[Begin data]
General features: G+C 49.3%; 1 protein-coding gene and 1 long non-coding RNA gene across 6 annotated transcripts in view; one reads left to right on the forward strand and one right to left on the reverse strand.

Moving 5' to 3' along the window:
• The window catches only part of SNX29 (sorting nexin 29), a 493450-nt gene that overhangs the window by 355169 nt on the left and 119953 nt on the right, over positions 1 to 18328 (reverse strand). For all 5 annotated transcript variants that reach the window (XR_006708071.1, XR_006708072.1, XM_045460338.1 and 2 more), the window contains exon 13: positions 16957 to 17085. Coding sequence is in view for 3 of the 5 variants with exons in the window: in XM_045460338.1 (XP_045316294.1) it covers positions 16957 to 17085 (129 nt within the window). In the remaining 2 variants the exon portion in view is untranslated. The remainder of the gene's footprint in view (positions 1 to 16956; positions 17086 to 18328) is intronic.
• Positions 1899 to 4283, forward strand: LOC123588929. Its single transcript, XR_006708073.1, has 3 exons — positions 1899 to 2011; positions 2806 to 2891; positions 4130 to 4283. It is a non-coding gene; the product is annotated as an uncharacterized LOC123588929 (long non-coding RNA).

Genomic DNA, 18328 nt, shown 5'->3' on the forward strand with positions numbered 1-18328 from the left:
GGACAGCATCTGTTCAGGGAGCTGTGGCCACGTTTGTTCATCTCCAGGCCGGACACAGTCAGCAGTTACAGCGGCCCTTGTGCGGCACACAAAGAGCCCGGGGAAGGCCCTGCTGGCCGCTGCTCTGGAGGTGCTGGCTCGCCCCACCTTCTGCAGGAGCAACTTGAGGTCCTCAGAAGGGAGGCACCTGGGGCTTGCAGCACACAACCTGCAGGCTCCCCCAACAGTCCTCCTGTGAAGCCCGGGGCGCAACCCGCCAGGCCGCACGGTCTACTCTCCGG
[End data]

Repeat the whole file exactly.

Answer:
General features: G+C 49.3%; 1 protein-coding gene and 1 long non-coding RNA gene across 6 annotated transcripts in view; one reads left to right on the forward strand and one right to left on the reverse strand.

Moving 5' to 3' along the window:
• The window catches only part of SNX29 (sorting nexin 29), a 493450-nt gene that overhangs the window by 355169 nt on the left and 119953 nt on the right, over positions 1 to 18328 (reverse strand). For all 5 annotated transcript variants that reach the window (XR_006708071.1, XR_006708072.1, XM_045460338.1 and 2 more), the window contains exon 13: positions 16957 to 17085. Coding sequence is in view for 3 of the 5 variants with exons in the window: in XM_045460338.1 (XP_045316294.1) it covers positions 16957 to 17085 (129 nt within the window). In the remaining 2 variants the exon portion in view is untranslated. The remainder of the gene's footprint in view (positions 1 to 16956; positions 17086 to 18328) is intronic.
• Positions 1899 to 4283, forward strand: LOC123588929. Its single transcript, XR_006708073.1, has 3 exons — positions 1899 to 2011; positions 2806 to 2891; positions 4130 to 4283. It is a non-coding gene; the product is annotated as an uncharacterized LOC123588929 (long non-coding RNA).

Genomic DNA, 18328 nt, shown 5'->3' on the forward strand with positions numbered 1-18328 from the left:
GGACAGCATCTGTTCAGGGAGCTGTGGCCACGTTTGTTCATCTCCAGGCCGGACACAGTCAGCAGTTACAGCGGCCCTTGTGCGGCACACAAAGAGCCCGGGGAAGGCCCTGCTGGCCGCTGCTCTGGAGGTGCTGGCTCGCCCCACCTTCTGCAGGAGCAACTTGAGGTCCTCAGAAGGGAGGCACCTGGGGCTTGCAGCACACAACCTGCAGGCTCCCCCAACAGTCCTCCTGTGAAGCCCGGGGCGCAACCCGCCAGGCCGCACGGTCTACTCTCCGG